The Mason City Globe-Gazette from Mason City, Iowa on February 9, 1944 · Page 16
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February 9, 1944

The Mason City Globe-Gazette from Mason City, Iowa · Page 16

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Mason City, Iowa
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Wednesday, February 9, 1944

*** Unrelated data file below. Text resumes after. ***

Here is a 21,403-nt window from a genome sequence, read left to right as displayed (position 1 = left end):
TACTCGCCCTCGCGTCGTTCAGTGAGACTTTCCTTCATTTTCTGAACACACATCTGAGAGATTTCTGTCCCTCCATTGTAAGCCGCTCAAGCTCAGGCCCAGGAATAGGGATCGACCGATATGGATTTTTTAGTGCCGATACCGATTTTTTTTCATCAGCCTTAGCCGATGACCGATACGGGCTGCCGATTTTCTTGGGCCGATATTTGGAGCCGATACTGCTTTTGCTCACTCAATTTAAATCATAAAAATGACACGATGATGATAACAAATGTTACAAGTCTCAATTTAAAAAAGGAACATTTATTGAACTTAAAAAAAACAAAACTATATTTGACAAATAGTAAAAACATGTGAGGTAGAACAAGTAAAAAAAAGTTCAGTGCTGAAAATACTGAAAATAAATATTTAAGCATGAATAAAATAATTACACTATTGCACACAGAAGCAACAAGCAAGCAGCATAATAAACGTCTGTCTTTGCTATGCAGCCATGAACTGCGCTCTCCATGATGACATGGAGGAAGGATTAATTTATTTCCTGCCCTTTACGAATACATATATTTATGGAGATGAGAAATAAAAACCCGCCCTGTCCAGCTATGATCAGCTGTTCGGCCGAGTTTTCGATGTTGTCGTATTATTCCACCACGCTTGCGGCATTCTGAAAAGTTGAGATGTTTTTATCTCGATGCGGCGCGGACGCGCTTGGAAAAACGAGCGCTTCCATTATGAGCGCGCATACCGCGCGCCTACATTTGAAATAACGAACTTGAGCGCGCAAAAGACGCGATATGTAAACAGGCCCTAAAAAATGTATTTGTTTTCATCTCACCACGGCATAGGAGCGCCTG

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16 Wednesday, Feb. 9, 1944 MASON CITY GLOBE-GAZETTE Sows Strong in Chicago OTHER WEIGHTS STEADY, SLOW Steers 25 c Higher on Improved Quality Chicago, (8) -- The hog market was slow Wednesday with sows strong and all other weights steady. Improved quality of steers strengthened prices and gains of 25 cents resulted. Lambs were weak to 10 cents lower in early trade. / Under the permit system 20,000 salable hogs were unloaded locally while packers had an additional 8,000 on direct consignment. Total receipts were somewhat under recent arrivals. Approximately 14,000 farmer owned hogs were held over from Tuesday. Indications were that about 18,000 head would remain unsold. Wednesday. There has been no sign o£ any letup in the heavy niarketward movement of hogs arid livestock observers believe that the. large runs will continue for at least 3 more weeks. Packers paid the government supported price of $13.75 for hogs within the guaranteed bracket weights, but other interests, not affected by the subsidy program, paid $13 to $13.50 for such weights. Sows gained 10 cents and good and choice 170 to 190 pound hogs brought $12.85 to §13.65 in stronger trade. Chicago--(W^A)--Salable hogs 20,000; total 28,000; slow, steady on all weights; strong to 10 cents higher on sows; good and choice 200-3'30 Ibs. to packers $13.75, the lop; few sales such : hogs to other interests $13 to $13.50; few loads 340-375 Ibs. $12.65 to $12.85; good and choice 170-190 Ibs. $12.85 to $13.65; good and choice 350-550 Ib. sows $12.10 to $12.35, choice lightweights to . $12.50; estimated holdover 18,000. Salable cattle 12,000; salable calves 800; fed steers and yearlings" strong to 25 cents higher, mostly 10 to 15 cents up; all grades active at advance; top $17, paid freely for light and medium weight steers; l o n g yearlings $16.85; bulk $13.75 to $16.40; medium grade steers scarce, general killing quality showing improvement over earlier in week; stock cattle very scarce; heifers strong, best $16.25; bulk $12.75 to $15.50; active, strong to shade higher trade on cows and bulls, with strong weighty cutter cows to $8, and weighty sausage bulls to $11.35; most beef cows $8.50 to $11.25; vealers fully steady at $13 to $15 mostly. Salable sheep 6,000; total 6,500; fat lambs weak to mostly 10 cents lower; early bulk good and choice fed wooled westerns $15.25 to $16.40, shipper top $16.40 on approximately 8 loads, with about 5 decks to packers at $16.25; few good to choice native lambs $16.35 to traders; no early action on lower grade lambs or sheep. Albert i-n JUnn. Trend Good Butchers-- Sleady 140-150 las. iysv 150-160 Ibs »107(l 160-170 Ibs J11.10 no.iso ibs iino 180-200 Ibs. »12JO 200-220 IDS. 113« 220-240 Ibs S13.40 240-2BO Ibs. I34U 260-2M Ibs SI3.40 270-SOO Ibs 313.40 J30-3CO Ibs Jl'Sj 300-330 ibs. JI:MO ; ood Packing Sows-270-300 Ibs 11170 00-230 Ibs lll'lC 330-360 Ibs SI 1 70 3GO-TOO !hs. " Jll'eO 400-450 Ibs., ' '" S U M 450-305 Ibs :....". I1J40 500-550 Ibs jn.30 Local Livestock HOGS 1IASON CITY--For Wednesday Steady. Good light llgnts lttt-150 I S.SO Good light lights 150-180 * 94)0. Good light lights 160-110 S10JQ Good UBht lights 170-160 $11.90 Good light lights 180-200 J12.90 Good light Ushts 200-220 Jl:t.«0 Good wed. wt. butchers .. 220-240 113.40 Good ir.Ed. wt. butchers .. 240-270 513.40 Good med. wt. butchers .. 210-300 513.40 Good med. wt. butchers .. 300-330 313.40 Good med. wt. butchers .. 330-350 S12.SO Good packlns sows 270-300 SU.70 Good sows 300-XM J11.10 Good SO\V3 330-100 S1I.70 Good sou-s 360-400 S11.70 . Good sows 400-450 Sll.M Good sows 450-500 tlli! Dn* lo excessive run of bo£». please call the plant b e f o r e delivering EOT hois. JACOB E. DECKER 4 SONS. / CATTLE MASON CITY--For Wednesday Crjolca steers and neifers .. 514.00-1.UO Good steers and neifers ... S12.50-13.EO Mcd. steers and rjcj^trs 510.00-11^0 Com. steers snd hellers .... S a.OU- 9.50 Cows, dry led S 8.50-9.00 Com. cows S 7.SO- 8.00 Butcher bulls S 9.00-10.00 Bologna bulls sa.oo-9.oo Bologna bulls, light ........ s 7.00-8.00 Cutters ..-. S 6.00- T.00 Canners, heavy S 5 00- 6.00 Gartners, light S .00- 5.00 Fancy select calves S12.00-1300 Calves, gd. to choice. 130-190 sn.oo-i2.uo Calves, fair, to good .. 130-130 S 9.00-10.00 Calves, common to (air . S 7.50- B.5G Calves, cull S 4.00 d'wn SHEEP MASON CITY--For Wednesday Genuine sp. lambs, go: to ch S14.00-H.75 Gen. sp. lambs, mcd. to good $12.50-1:1.50 Fed ewes, good lo choice s 5.00- 6.00 Common ewes S 100- 2.00 ^Blacks S .15. Miscellaneous CHICAGO POTATOES (Wednesday Market) Clilcajo, (*)-- IW. F. A.)--Potatoes. ,,.rivals 82; on track 197; total u. S. shipments 1,032; supplies moderate; /or good duality stock all sections demand moderate, market firm; for poorer quality stock all sections demand very slow market dull and weak; Idaho Huact Burbanks U. s. No. 1. S3.W53.40; Col rado Red McClures U. a No 1 S3;.- Wisconsin Chippewas U. S. No. 1. S233H 2.«: Florida Bliss- Triumphs U S No 1. $3.1083.50 per 50 Ib. sack: Bliss' Triumphs U. S. No. I. $3 75 ncr bu crate. Midwest Livestock (WEDNESDAY'S PRICES) Austin. Minn. Sleady s ».eu J1Q.60 Sll.IO 11.60 S12.20 S13.40 '13.40 113.40 S 13.40 S 13.40 S 13.40 S12.90 SI1.70 S11.70 911.73 S11.70 $11.60 S1I.50 Waterloo Steady S11.50 112.00 S12.70 . 513.45 ·13.45 $13.45 $13.43 SI 3.45 513.15 112.90 $11.73 SII.75 S11.75 111.65 »U.S5 Si 1.45 Cedar RiOMl ·11.00 ili.40 S 12.80 513.45 S13.45 113.45 113.45 S13.45 * 13.45 SI 2.85 111.10 111,70 SU.70 511.60 ·11.50 · 11.30 WHEAT FUTURES ADVANCE GENT Rye and Barley Make Gains of Fractions Chicago, (ff)--Wheat I u lures climbed more than a cent at times Wednesday, and the upturn encouraged rye and barley to fractional gains. Oats showed little change most o£ the session. Some scattered buying in the wheat pit was attributed to mills and cash interests. Demand for Iced grains also continued' aggressive. The colder weather was considered favorable for corn movement and bookings to arrive here were placed at 190,000 bushels Wednesday. Wheat backed up slightly near the close and finished Vt to % higher than Tuesday; May Sl-70%; oats were ia up; May 79?sl rye Vt to % higher; May $1.30V4 "to Sl.30%, and barley % off to % up; May $1.22. CHICAGO CASU OUAHi (Wednesday Market) Chicago, (jPi--Xo cash wheat. Barley, malting S1.255S1.H'.: nominal; feed S1.13®1.22vi nominal. Field seed per C\VT: Timothy S5.57® G nominal; red top S14@15 nominal: red clover $31.50 nominal; sweet clover 510.30 nominal. Mason City Grain MASON CITY--For Wednesday No. 2 white oats " 7flc No. 2 shelled corn {15Vi% moisture) ." S1.02 No. 2 ear corn (15 1 ,i% moisture) · : ,930 No. 2 soybeans '.-SI.80 Barley 75c-Sl ..CniCAGO GKAIN CLOSE (Wednesday Market) Chita go, t^Pt-- \ WHEAT-- High Low close J»ay J.7iy« I.IK; i.w.\ July I.G3?b l.!!'\ I.C7'i eSpt l.B7ii 1.6S=, l.SSl't DOC I.07?i l.C6'« 1.67 OATS-"ay 79% .791; .79»i July 70% .76H 76i Sept lt\!i .74% .47'; RYE-^ay 1.30% 1.29% I.MV, Sept Dec. BARLEY-- Sept 1.27 I.IT',4 1.26 1.21 1.19 1.22 l.ISS 1.17 Company Uses Steel at 10 Million Ton Rate Cleveland, (U.PJ--A railroad train reaching 2,580 miles--almost the distance across the United States --would be required to haul the iron ore, coal and limestone now being used each year by the Ke- public Steel corporation, officials estimate. According to "Republic Reports," a publication issued by the company and its employes, the steel corporation now is using ore at the rate of about 10,200,000 tons a year; coal at 7,HO,OCO tons; and limestone at .3,120,000. LOSES FINGER St. Ansgar--Mrs. Louise Rosenberg, who has been employed at the . Oliver company plant at Charles City for the past several months, wilt be unable to continue her work there for a month owing to an injury to the index finger of her left hand. The finger had to be amputated at the second joint. Hides QnoUtlon. lornlshci) br Wolf Eras, loc 3fl» Fltlb Street Southwest Honehldcs Km ·GEEEN BEEF BIDES Bull hides .. From 15 Ibs. UD u,. From 15 Ibs. down jj c .^'^f W t f M Io a ""· "Si" 1 . *i° lc a Ib. higher for sreca Hides to wholesale dealers In wholesale Quantities. Mayor Works War Shift Seattle, (U.R--The 800 residents of Tufcwila, Wash., may refer to him as "hizzoner" but to workers in tubing shop of Boeing aircraft company^ R e n ton plant John WaUcup is known as "boss." Walkup took on a full shift job with Boeing as an assistant foreman after he found his work as mayor of the community south of Seattle was not a full time job. WAR LOAN To the People of this Community HOW MANY? How nuay boys from this community won't come back? Nobody fcnows the exact number. Nobodr. But-- Every minute thatwccan help shottcn the vrir will mean more lives 5avcd.(213 Americans "were lulled in the final day of the last Tvar, and 1,114 were wounded h cfore the 11:0 0 o'clock Armistice took effect.) Now one \vay all of us can help shorten the ivar is to tighten our belts and buy More War Bonds. Think it over. You can buy a. few mote War Bonds to help end the vac sooner. Sure, it may mean giving up something, but -what's that competed to the sacrifice they're making? And remember, always--The money you "can't spare" may spare a soldier's life! ''La's all Back the Attack!" THE EDITOR. STOCK PRICES ARE IRREGULAR Leaders Are Divided Betweep Gains, Losses New York, (IP)--Stocks turned irregular Thursday after a steady performance in the early proceedings. The market had no leadership such as Tuesday's spirited rise in automotive shares on General Motors' announcement of a dividend boost. Rails, up for a time, slipped into minus territory, and steels became a bit soft near the finish. Rubbers and specialties attracted buyers but were unable to maintain full gains. In the final hour leaders shoxved a fairly even division of fractional advances and declines. Transactions totaled about 600,000 shares. Among stocks holding better positions were Goodrich, U, S. Rubber, Atlantic Coast Line, Sears Roebuck, American Distilling plain, Texas company, and Continental Motors. Rearward were U. S, Steel, Chrysler, United Aircraft, Santa Fe, Chesapeake and Ohio and Baltimore and Ohio. Rail loans made progress selectively in the bond market. Produce (Merchant Quotations) (Cash Quotations by E. G. Morse) MASON CITY--For Wednesday Eggs, current receipts 29c Springs, heavy breeds 24c Leghorn springs, 2 Ibs. over 21c Heavy hens 21c Hens, under 4 tbs. 18c Cocks, heavy 17c Cocks, Leghorns lot All No. 2 Poultry 4 cents less Eggs, at retail ' 38c Butter, Iowa State Brand 49c Butter. Corn Country 48c Butter. Brookfield .49c CHICAGO POULTRY (Wednesday Market) Chicago, t^--Poultry, live, firm; r cars, 5 trucks; market unchanged. -ESTIMATED LIVESTOCK. RECEIPTS (Wednesday Market) Chicago, (^j--Officially estimated sal- ible livestock receipts for Thursday: Hogs 18.000; cattle 5,000; sheep 7.000. CHICAGO PRODUCE (Friday Market) Chicago, W5--. Butter. firm; receipts 261.664; market unchanged. EgSS, receipts 17,060; weak; current receipts 32^2c; dirties · 30 to 31: checks 20 !i to 30c. XEW YORK PRODUCE (Wednesday Market) ^ c w York. BV-Butter 816,416; firm Prices unchanged at ceiling. Cheese 526.983; nominal, no quotations Eggs 36,354; easy. Current general wholesale selling prices follow: aiixeC colors, special No. 1 to No. 4. 47 Ibs and orer 36Vie37Vic; special No. 1. to No. 4, 45 ibs.. average 35y = @36c: e-vtra J.O. 1. to No. 2, 47 Ihs., and over 351=.® S6i«c: extra No. I, to No. 2. 45 Ibs average 35®35'.4c; extra medium 40 Ibs. average 23c; extra pullets 33 to 37 Ibs 25".ic: current receipts 43 Ibs.. average 3oc; dirties 43 Ibs.. 33;;c; checks 32!'.® 32iic. White, special No. 1. to No 4 47 Ibj^.and over 37!i@38c: special No · , Hw lbs - "erase 36!i«37c .speoa! medium 42 to 43 Ibs.. average 3I C : extra pullets 35 to 37 IDS' 26VSC. Brown, special No. 1.. to Ko SIVjc; extra No. 1 and No. 2, 47 Ibs and over 35e35!4c.- extra No. 1, and tOARO AND ROOM By GENE AHERN \H !.'GRf.W_ TIMES, A1JMT CLARA, ASKING FOR MONEY; \S, IN THE JARGON OF THE STREET, A'TOUCHf OR. THE'BITE', BUT IN THIS CASE YOU V.OLJU3 Be COMTRIBUT1NG TO ' THE WAR EFFOPT7 I'VE ALREADY SPSNT OM MV SECRET WARV/EAPON, BUT NEED 4 SO /A07SH TOeO/APLETE I IT/---LOOK, 1 I/LL. NA.».\= · S TriS NVEAPON.IM ) VDUH. HONOR./ f WELL, I'LL · LOAMMD-J £25,-- AND ~ I T3OMT THE ONLY CASUALTY ·Or YOUR. SECRET WEAPOM/ F ITS LOSIVE, 'AUNT CLARA IS A GOOD , NAjVvE- CRYPTOQUOTE--A cryptogram qi/otatj»n T L 1 A C I V G N I - A E B B C A P U I G H Q N E O V W G H ' N X U M A C U M N W T O C S V G -- V T T H G . * Yesterdays Cryptoquote: LEARNING. THAT COBWEB OF THE BRAIN, PROFANE, ERRONEOUS. AND VAIN--S BUTLER. ^ TABOR. COLLEGE MOVES TO D.M, But Campus Is Still in Tabor, O'Brian Reveals Des Moints, (£)--Tabor college has been moved to Des Moines, Dr. R. E. O'Brian, president of the school and a former Iowa secretary o£ state, said. The student body of the college now is located in Des Aloines, the furniture and equipment is being moved here, some classes are being held in improvised classrooms and efforts are being made to conclude purchase of a location, O'Brian said. Meanwhile, a controversy has broken out in Tabor over the continued possession of the buildings and campus by the college corporation, he disclosed. O'Brian has been criticized sharply in the Taboc Beacon, and the Tabor city council has instructed its attorney, Arthur JMauck, to take steps to repossess the property, leased by the city to the ^college. The college is in Des "Moines without a campus. The campus is in Tabor without a college. "We have notified Tabor that they can have the buildings when they have a use for them," O'Brian said. "In the meantime we would like to get out of them part of what we put in them." O'Brian said the college corporation bought the furniture and equipment in court in settlement of a mortgage and that some articles were still stored iri the Tabor buildings. "We decided to move late last summer and have been moving ever since then," he said. "We thought we had a good location in Des Moines which one of our trustees would buy for us. There has been some delay by the seller, however." ·" He said the student body consisted of 6 fulltime students and 16 taking special work. He has fitted up some property of his own in Des Moines and classes also are being held in downtowi: office space, a rooming house \vhere some of the boys stay and similar places, he said. He became president of the college in 1941 and launched an educational experiment which, he explained, never got well started because the war hit boys' schools particularly hard. It was his plan to set up a college for boys who finish high school in the lower quarter of scholastic standing. Enrollment never exceeded 38 he said. The transfer to Des Sloines. he said, was made to provide more employment for his students. HOLD MEMOB1AL Emmetsburg--Memorial services were held Tuesday in the St. Thomas church at Emmetsburg, for -.t. Joseph Finn, son of Mr. and Mrs. John Finn of Emmetsburg, who was killed in a plane crash in Queensland, Australia, Jan. 26. while on maneuvers. "Georgie Pprgie" Is Flyer; Doesn't Like Name Any More Council Bluffs, W 3 )--"Georgie Porgie" is an army air c o r p s trainee now and he doesn't want to be known as "Georgie Porgie" any more. That was fhe substance of a suit filed in district court here Tuesday by Alfred Francis Savage, 19, who wants to enjoin the Georgie Porgie company of Council Bluffs from using his picture taken when he was about 5. on the boxes of cereal and other products marketed by the company. Use of the picture, which shows Savage as a smiling little boy decked out gaily in cowboy clothes, "is embarrassing and humiliating and becomes more so as time goes and he becomes older and more mature," the petition asserted. The suit was brought for the son by his father, Richard D. Savage, Council Bluffs, former president of the Georgie Porgie company. The picture is registered in Washington as the company trade mark, and as a child "Georgie Porgie" toured the country making public appearances and singing on radio programs. Defendants in the suit are Rudolph F., Alexina and Richard Wiuey, who have operated the company since 1940. The petition, which alleges they do not have permission to use the picture, charges its use is "a violation of the right o£ privacy." Woman Charged With Murder at Card Game Sioux City, (/P)--Mrs. Lucille Whitehall, 33, Negro, has been charged with 2nd degree murder in connection with the death ot her husband, Edward, 48, who was shot to death during a card game Saturday night. Chief of Detectives Thomas Farley said Mrs j Whitehall told him her husband slsuck her during an argument as the couple was playing cards with·' 3 other persons. She then went to another room, got a revolver and fired at Whitehall several times, Parley quoted her as relating, Whitehall died instantly. God grants liberty only to those who love it, and are always ready to guard and defend it.--Daniel Webster. - The maid-servant, the sailor and the schoolboy are the 3 beings that enjoy a holiday beyond all the rest of the world.--Leigh Hunt. · . . "No Place Like Stable," Soldier Writes Home Mena Ark.. U.R-- Conveniences of home are few and far between m Italy today, M/Sgt. Arden L Cullen wrote his mother recently. Cullen said he was writing from within a stable on an Italian farm He said it afforded good shelter and he was darn glad to get it. But in the next paragraph he added: "When I get back home I may be so crude thai I'll probably go out to the cowshed, smooth out a corner, shove the cow over and roll up in a blanket rather than use a bed." DOXALD VKEN DIES Kanawha -- Funeral services will be held at the Kanawha Christian Reformed church for Donald Uken, who died Monday morning at the Belmond hospital where he had submitted to an appendectomy about a week ago. He had farmed northeast of Kanawha for several years. Surviving arc his wife and 2 small chiJdren, his mother, Mrs. Okko Uken. a brother, Harm, 2 sisters. Mrs. Geori-e Schruer and Miss Betty Uken. all o£ this community, and a sister Mrs. Edward Eekhoff of Steamboat Hock. Murray Named Head of Economics, Sociology at Iowa State College Ames, (JP) -- Dr. William G. Murray has been appointed head of the economics and sociology department at Iowa State college, succeeding Dr. T. W. Schultz. who resigned last Oct. 1, President C h a r l e s E. Friley announced Tuesday. . Dr. Murray has been acting head of the department since Dr Schultz resigned during a controversy over an Iowa State colt lege pamphlet in which oleomargarine was compared favorably with butter.- Dr, Murray, a native of Cedar .Rapids, has been a member of the economics and sociology staff at the college since 1925. His teaching specialty has been in rural credit and farm appraisal, and the development of courses in farm management. He has been a\guest teacher at the University of Minnesota and the University of Arkansas and formerly was assistant editor of the Journal of Fai-m Economics. In 1926-27 he spent a year as assistant agricultural economist in the federal bureau of agricultural economics, studying credit conditions in the range country. He also was chief economist for the farm credit administration in Washington for a year. The reception one meets from the women of a family generally determines the tenor of one's whole entertainment de Quincey. Livestock AUCTION AT THE Kanawha Sales Pavilion Kanawha, Iowa, on Highway No. 11 Friday Afternoon, Feb. 11 : STARTING AT 12 O'CLOCK Tractor cultivator for Farmall F-20 tractor, and 1 Clean Easy nulkme machine, good as new, to be sold at our auction Friday Be here and bid en these. Livestock of all kinds to be auctioned Friday. Big run of cattle, boss, pies, sheep. At this successful market you can buy or sell any amount We start on time and sell continuously. This market can help you. Let us know your plans. We are here to serve you satisfactorily. H. Brummund, Auctioneer Manager Livestock AUCTION FRIDAY, FEBRUARY llth--12:30 P. M. 350 -- CATTLE -- 350 25 White Face and Shorthorn steers, wt. 900 Ibs., carrying flesh. 23 White Face and Shorthorn steers, weight 750 Ibs., thin cattle. 18 Shorthorn steers, weight 675 Ibs. 12 Angus heifers, bred to calf in Slay. Bred to purebred Angus bull. 1.8 White Face and Shorthorn heifers, weight 600 Ibs. 1 Hereford bull, 1 year old. 1 Hereford bull, 2 years old. A good one. Also many lots of stocker and feeder steers and heifers of all weights and classes, fat steers and heifers, butcher stock of all kinds, bulls and veal calves. Vie had a very active market on all classes of cattle in the sale last week. Stocker and feeder steers are meeting with good demand. We have buyers from eastern Iowa attending the sale each week buying steers. We appreciate your consignments. 200 HOGS--Feeding pigs of all weights, bred sows and boars. We have many buyers each week looking for feeding pigs. SHEEP--Fat Iambs, feeding lambs, bred ewes and bucks. The lamb market is very good. For prompt sale and complete satisfaction, consign your livestock to the Clear Lake Auction Co. Clear Lake Auction Co. AUCTION In order to settle the estate we will sell all of the following properly on the farm located l i i miles north of Otranto, Iowa, a'/- miles southwest of Lyle, Minn., on MONDAY, FEB. 14 Sale Starts at 12:30 Promptly 3 -- HEAD OF HORSES -- 3 1 bay mare. 12 years old. ivcisht 1400 Ibs., in foat: 1 bav marc 3 years old, weight 1300 Ibs.: 1 bay gelding. 3 years old. 10 -- HEAD OF CATTLE -- 40 18 head of milk cows, 15 head fresh now, 3 to freshen; 22 head of feeder cattle, steers, and heifers, weighing about 600 Ibs. each. SOME FEEDER PIGS MACHINERY 1 10-20 McCormick Dcerir.ff tractor; 1 Bell City corn picker to mourn ,,» 10-20 tractor; 1 2-botto m tractor plow; 1 McCormick P^i?-"STM""" 5 spreader; 1 G-ft. New Idea mower, like new; 1 Allis Chalmers quack digger, like new; 1 hay rack; 1 4-section drag; 1 Ans cart; 1 Minnesota single row corn cultivator; 1 sinKle row cultivator; 1 Emerson gang plow; 1 7-ft. disc- 1 9-ft. A an Brunt arain flrill; 1 bob sled; 1 fanning mill; 1 chore Boy portable milkm B machine with electric motor; 1 2-row corn cultivator; 1 grind stone. Many other articles too numerous to mention. CHICKEN'S: 150 Leshorn hens, high laying strain. FEED: Some silafrc. TEKBIS: Cash or any arrangements that you make ivith your banker or the clerk prior to this sale. J Fred Nitschke Estate, Owners JOE REISCH. Auctioneer, Austin, Minn. A. P. GARNATZ. Clerk. Farmers State Bank, JLylt, Minn. PUBLIC SALE FRIDAY, FEB. 11 Commenciuz at 1:00 p. ro. 37 - Head of Livestock - 37 25 HEAD OF CATTLE: 3 Guernsey cows, mllkiug; 2 red cows milk,« e: J Shorthorn cow. mi.kin,; 8 Guernsey cows ,o freshen;' 6 Guernsey hetfers, 2 years old, some to freshen soon; 4 Guernsey last spring heifer calves; one good grade Guernsey bull. 12 V HEAD or HOGS: These are pigs ueigliinr around 75 to 100 pounds. corn V o 9 9 w H h 8 n H ' f - - 0 3ohn Deer No. 999 with 80 rods of wire; 1 endsate seeder; 1 mower- binder,- 1 harvester :/ corn shredder; I manure spreader- 1 ^Lv^V" T ? b 2* r ' 1 WaEOn with "-mete 1 ! 3-seehon 1 hay loader; 1 dump rake; 1 8-foot disc- 1 Melotte cream separator: double unit eleclric milking machine; mUking " - 1 ESTATE OAK HEATING STOVE TERMS: Cash, or make arrangements with clerk before the sale. Mrs. Frank Willier, Owner Jack Dorsey, Auct. First Slate Bank, Nora Springs, Clerk CLOSING OUT SALE I have rented my farm and will sell at public auction the fol- 14 MONDAY, FEB. STARTING AT 12:30 O'CLOCK HORSES: 1 matched team of sorrel geldings, 4 and 5 years old, weight 4,000 Ibs., good. 12.-- HEAD OF CATTLE -- 12 e n S w C ? n '\ f- / ears old ' now milkir s: 3 white faced heifers, u-. " l e aced hei£er ' 18 mo "'hs: 5 Shorthorn year- white faced heifer calf; 1 roan bull calf. GRAIN AND HAY for seed- !lS la h I "T- bC ,l" eed ' 15 °° bu " Contro1 oals - «°« fl h a r,v*.; n 51 s tlm » tjl y-='over hay; 4 tons alfalfa hay in barn, * tons good horse hay in barn; 200 bales straw MACHINERY i°o h n G M r RoM :, Pu11 ^Pe Corn Picker, Good Shape iarce" sL^T" r ""T ^'l? binler ' E6od; Sears hammer mill, mmwr. - « AI n'° VT 1 dra£: dump rake = 6 »· McCormlck mower; o ft. McCormick mower: weeder; 16" or 18" 2 bottom Oliver plow; 4 wheel rubber tire trailer and bos: high wtaS waeon and bos; John Deere endsate seeder: 2 wheel endgate seeder cart and box; 3 feed bunks; 4 steel ho ff self feedersfss bu. size: 4 hoc troughs, 20 individual ho K troughs; gas barVel; » swill barrels; Lamp ho? and cattle, fountain, new; 4 sets hay slings; large sue grab forks: Hudson fuel oil brooder- kerosene on brooder; chicken waterer and lamp; 12 metal chicken feeders- ba . rr . el * elf Caterer; hand corn sheller; set breeching harness; £«H ? " C . ts: three 22 " horse col!ars : t«'o 26" horse col- ^hLl £,',' ~°- 10 i"' feed « rinJer : " ft. endless high speed rubber belt , i in Rood as neiv: other belts; I 1/3-Iiorse electric motor anfl 2 '/,-horse motors; Oliver manure spreader; hay rack ana steel wheel wagon; single row corn plow; set wagon springs- 3 horse steel bitch eveuer: 24 in. circular saw blade- 50 ft gas pipe; electric chick water heater; 1 bob sled and box; hay buck A number of articles too numerous to mention. TERMS: Cash or make arrangements with your banker H. L. CARPENTER, Owner H. 11. BrummuHd. Auct. First National Bank, Klcmme, Clerk SANTOHE Complete H o g M i n e r a l Fortified with "SUNSHINE" VITAMIN D For Winter Feeding Feed your sows IODIZED SANTONE HOG MINERAL this winter and help them produce strong, healthy pigs that will live at farrowing time and go right ahead to develop into thrifty market hogs early next fall. Feed one pint a day to 30 sows. HOWELL'S CATTLE MINERAL fortified with "SUNSHINE" VITAMIN D . for Winter feeding Stops cows chewing on boards and bones. Helps prevent abortion due to lack of m i nera ls in .the ration, helps produce stronger calves and increased milk. Feed one pound a day to 15 milk cows. sros Eat better, digest more feed, put on more pounds of gain, and have a better finish. The highest 3 cars of cattle sold at Chicago since 1,937 were fed on HOWELL'S CATTLE MINERAL. Feed one pound a day to 30 steers. -- DEALERS -Henry O. Gcsme Hanlontown S. M. Kiser Mason City, Kt. 4 Farmers Elevator Co. Chapin II. B. Blewett . . Meserrey Key E. Sharp. Mason City. Rt. 3 Evald Jensen Hampton, Et. 2 Albin Anderson, Hampton, Rt. 1 Frank Knight Greene Carl H. Peterson, Nora Springs C. C. Btess St. Ansgar Carrol E. Rice Swale dale Fred K. Troge Rudd Laurence F. Tesch .. .Mitchell Clifford Shogcr, La Roy, Minn, .loc Jurgcns .. Buffalo Center HOWELL-SHRAOER DRUG CO. f-a fow» City, Iowa "The Reliable Line Since "99"